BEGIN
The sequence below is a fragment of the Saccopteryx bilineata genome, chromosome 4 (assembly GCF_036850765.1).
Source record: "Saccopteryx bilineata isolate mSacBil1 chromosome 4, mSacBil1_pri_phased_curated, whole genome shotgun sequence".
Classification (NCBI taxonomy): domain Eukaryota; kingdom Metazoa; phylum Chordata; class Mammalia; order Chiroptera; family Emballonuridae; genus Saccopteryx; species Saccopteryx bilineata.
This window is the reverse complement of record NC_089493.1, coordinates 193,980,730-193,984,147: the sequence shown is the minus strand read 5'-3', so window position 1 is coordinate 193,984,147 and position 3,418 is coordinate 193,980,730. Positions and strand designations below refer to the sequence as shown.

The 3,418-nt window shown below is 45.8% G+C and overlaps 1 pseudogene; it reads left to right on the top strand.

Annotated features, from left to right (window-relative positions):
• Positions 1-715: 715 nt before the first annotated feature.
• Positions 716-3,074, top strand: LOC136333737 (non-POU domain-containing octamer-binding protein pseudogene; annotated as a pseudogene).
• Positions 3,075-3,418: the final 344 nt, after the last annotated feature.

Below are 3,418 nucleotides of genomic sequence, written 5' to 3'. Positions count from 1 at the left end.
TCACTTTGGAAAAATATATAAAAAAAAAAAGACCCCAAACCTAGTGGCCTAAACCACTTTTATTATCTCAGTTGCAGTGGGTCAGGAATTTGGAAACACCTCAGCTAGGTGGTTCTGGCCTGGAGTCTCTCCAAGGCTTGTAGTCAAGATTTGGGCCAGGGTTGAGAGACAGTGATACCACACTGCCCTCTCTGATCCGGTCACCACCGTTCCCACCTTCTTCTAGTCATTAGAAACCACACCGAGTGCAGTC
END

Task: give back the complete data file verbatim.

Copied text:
The sequence below is a fragment of the Saccopteryx bilineata genome, chromosome 4 (assembly GCF_036850765.1).
Source record: "Saccopteryx bilineata isolate mSacBil1 chromosome 4, mSacBil1_pri_phased_curated, whole genome shotgun sequence".
Classification (NCBI taxonomy): domain Eukaryota; kingdom Metazoa; phylum Chordata; class Mammalia; order Chiroptera; family Emballonuridae; genus Saccopteryx; species Saccopteryx bilineata.
This window is the reverse complement of record NC_089493.1, coordinates 193,980,730-193,984,147: the sequence shown is the minus strand read 5'-3', so window position 1 is coordinate 193,984,147 and position 3,418 is coordinate 193,980,730. Positions and strand designations below refer to the sequence as shown.

The 3,418-nt window shown below is 45.8% G+C and overlaps 1 pseudogene; it reads left to right on the top strand.

Annotated features, from left to right (window-relative positions):
• Positions 1-715: 715 nt before the first annotated feature.
• Positions 716-3,074, top strand: LOC136333737 (non-POU domain-containing octamer-binding protein pseudogene; annotated as a pseudogene).
• Positions 3,075-3,418: the final 344 nt, after the last annotated feature.

Below are 3,418 nucleotides of genomic sequence, written 5' to 3'. Positions count from 1 at the left end.
TCACTTTGGAAAAATATATAAAAAAAAAAAGACCCCAAACCTAGTGGCCTAAACCACTTTTATTATCTCAGTTGCAGTGGGTCAGGAATTTGGAAACACCTCAGCTAGGTGGTTCTGGCCTGGAGTCTCTCCAAGGCTTGTAGTCAAGATTTGGGCCAGGGTTGAGAGACAGTGATACCACACTGCCCTCTCTGATCCGGTCACCACCGTTCCCACCTTCTTCTAGTCATTAGAAACCACACCGAGTGCAGTC